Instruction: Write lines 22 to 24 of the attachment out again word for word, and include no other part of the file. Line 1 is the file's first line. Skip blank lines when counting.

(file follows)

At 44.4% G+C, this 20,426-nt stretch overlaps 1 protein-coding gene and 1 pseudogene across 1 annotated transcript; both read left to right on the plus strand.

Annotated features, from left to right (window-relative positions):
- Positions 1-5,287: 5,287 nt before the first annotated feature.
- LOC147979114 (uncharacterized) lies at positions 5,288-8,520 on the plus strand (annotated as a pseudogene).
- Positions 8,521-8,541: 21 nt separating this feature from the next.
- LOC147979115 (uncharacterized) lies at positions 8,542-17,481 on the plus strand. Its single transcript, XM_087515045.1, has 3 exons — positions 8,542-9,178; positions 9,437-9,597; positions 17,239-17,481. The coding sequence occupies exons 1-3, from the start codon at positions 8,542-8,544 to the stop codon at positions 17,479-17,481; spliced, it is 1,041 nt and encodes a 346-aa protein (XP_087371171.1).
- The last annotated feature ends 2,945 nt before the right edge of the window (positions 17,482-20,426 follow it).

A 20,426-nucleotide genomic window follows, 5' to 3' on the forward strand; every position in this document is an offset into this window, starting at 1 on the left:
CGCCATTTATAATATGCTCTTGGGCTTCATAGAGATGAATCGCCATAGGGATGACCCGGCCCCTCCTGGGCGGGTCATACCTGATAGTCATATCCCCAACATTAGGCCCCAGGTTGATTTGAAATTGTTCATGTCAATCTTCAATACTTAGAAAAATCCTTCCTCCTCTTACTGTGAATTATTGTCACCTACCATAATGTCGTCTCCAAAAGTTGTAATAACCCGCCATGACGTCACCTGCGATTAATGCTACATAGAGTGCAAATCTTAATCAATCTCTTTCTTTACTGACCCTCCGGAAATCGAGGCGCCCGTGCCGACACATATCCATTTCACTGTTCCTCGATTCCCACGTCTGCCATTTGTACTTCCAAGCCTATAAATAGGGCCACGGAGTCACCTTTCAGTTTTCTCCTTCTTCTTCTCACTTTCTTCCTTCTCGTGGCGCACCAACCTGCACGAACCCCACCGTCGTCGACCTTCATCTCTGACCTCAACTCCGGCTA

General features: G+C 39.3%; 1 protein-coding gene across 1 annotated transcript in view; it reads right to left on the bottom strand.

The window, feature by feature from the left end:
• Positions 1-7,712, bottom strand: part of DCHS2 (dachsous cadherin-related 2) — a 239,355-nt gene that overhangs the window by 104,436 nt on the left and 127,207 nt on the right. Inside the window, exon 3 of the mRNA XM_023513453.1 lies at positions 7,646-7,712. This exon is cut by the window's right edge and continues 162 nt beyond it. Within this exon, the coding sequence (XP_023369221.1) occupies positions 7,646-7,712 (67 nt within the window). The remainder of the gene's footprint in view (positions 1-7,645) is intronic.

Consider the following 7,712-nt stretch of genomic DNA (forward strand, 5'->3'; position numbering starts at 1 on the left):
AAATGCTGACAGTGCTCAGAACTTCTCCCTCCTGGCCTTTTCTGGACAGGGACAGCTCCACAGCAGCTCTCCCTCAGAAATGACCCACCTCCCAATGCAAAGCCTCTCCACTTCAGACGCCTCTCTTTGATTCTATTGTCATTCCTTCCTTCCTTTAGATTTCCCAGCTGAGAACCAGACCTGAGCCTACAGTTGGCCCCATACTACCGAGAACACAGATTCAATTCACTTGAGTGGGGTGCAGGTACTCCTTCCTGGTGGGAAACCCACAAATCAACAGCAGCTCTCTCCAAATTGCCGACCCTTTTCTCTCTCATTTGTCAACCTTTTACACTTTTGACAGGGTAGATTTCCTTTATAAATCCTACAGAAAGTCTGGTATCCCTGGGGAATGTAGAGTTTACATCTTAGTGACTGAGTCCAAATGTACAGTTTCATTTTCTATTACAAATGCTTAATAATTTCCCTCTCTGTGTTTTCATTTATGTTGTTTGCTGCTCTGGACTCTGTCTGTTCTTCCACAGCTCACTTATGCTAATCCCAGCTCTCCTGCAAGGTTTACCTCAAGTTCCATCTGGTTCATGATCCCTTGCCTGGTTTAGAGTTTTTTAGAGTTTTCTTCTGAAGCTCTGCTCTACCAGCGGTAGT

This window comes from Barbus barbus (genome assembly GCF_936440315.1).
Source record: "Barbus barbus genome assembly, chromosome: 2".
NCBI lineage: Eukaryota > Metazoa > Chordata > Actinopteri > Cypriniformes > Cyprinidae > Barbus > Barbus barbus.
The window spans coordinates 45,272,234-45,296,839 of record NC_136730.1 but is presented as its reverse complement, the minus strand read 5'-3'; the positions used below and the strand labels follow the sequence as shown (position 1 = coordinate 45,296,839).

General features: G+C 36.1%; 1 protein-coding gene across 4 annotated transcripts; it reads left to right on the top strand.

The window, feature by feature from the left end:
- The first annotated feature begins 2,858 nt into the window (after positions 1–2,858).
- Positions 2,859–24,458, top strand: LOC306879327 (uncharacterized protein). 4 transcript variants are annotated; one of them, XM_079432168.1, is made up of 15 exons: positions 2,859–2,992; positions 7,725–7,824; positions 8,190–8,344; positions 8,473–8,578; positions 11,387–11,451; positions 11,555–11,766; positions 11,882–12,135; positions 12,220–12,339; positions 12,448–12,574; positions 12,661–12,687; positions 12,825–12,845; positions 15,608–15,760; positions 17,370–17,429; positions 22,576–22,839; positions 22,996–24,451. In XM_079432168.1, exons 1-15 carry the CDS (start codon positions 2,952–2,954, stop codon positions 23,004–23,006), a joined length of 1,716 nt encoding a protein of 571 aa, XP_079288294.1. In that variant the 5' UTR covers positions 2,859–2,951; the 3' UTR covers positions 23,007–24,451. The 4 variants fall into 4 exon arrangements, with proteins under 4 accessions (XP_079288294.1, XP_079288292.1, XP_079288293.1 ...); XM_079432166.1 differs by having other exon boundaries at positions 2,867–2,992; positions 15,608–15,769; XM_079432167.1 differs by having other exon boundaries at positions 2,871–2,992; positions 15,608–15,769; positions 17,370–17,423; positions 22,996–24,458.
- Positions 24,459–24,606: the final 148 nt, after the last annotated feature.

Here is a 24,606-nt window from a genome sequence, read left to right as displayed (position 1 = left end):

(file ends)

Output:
- Positions 2,859–24,458, top strand: LOC306879327 (uncharacterized protein). 4 transcript variants are annotated; one of them, XM_079432168.1, is made up of 15 exons: positions 2,859–2,992; positions 7,725–7,824; positions 8,190–8,344; positions 8,473–8,578; positions 11,387–11,451; positions 11,555–11,766; positions 11,882–12,135; positions 12,220–12,339; positions 12,448–12,574; positions 12,661–12,687; positions 12,825–12,845; positions 15,608–15,760; positions 17,370–17,429; positions 22,576–22,839; positions 22,996–24,451. In XM_079432168.1, exons 1-15 carry the CDS (start codon positions 2,952–2,954, stop codon positions 23,004–23,006), a joined length of 1,716 nt encoding a protein of 571 aa, XP_079288294.1. In that variant the 5' UTR covers positions 2,859–2,951; the 3' UTR covers positions 23,007–24,451. The 4 variants fall into 4 exon arrangements, with proteins under 4 accessions (XP_079288294.1, XP_079288292.1, XP_079288293.1 ...); XM_079432166.1 differs by having other exon boundaries at positions 2,867–2,992; positions 15,608–15,769; XM_079432167.1 differs by having other exon boundaries at positions 2,871–2,992; positions 15,608–15,769; positions 17,370–17,423; positions 22,996–24,458.
- Positions 24,459–24,606: the final 148 nt, after the last annotated feature.

Here is a 24,606-nt window from a genome sequence, read left to right as displayed (position 1 = left end):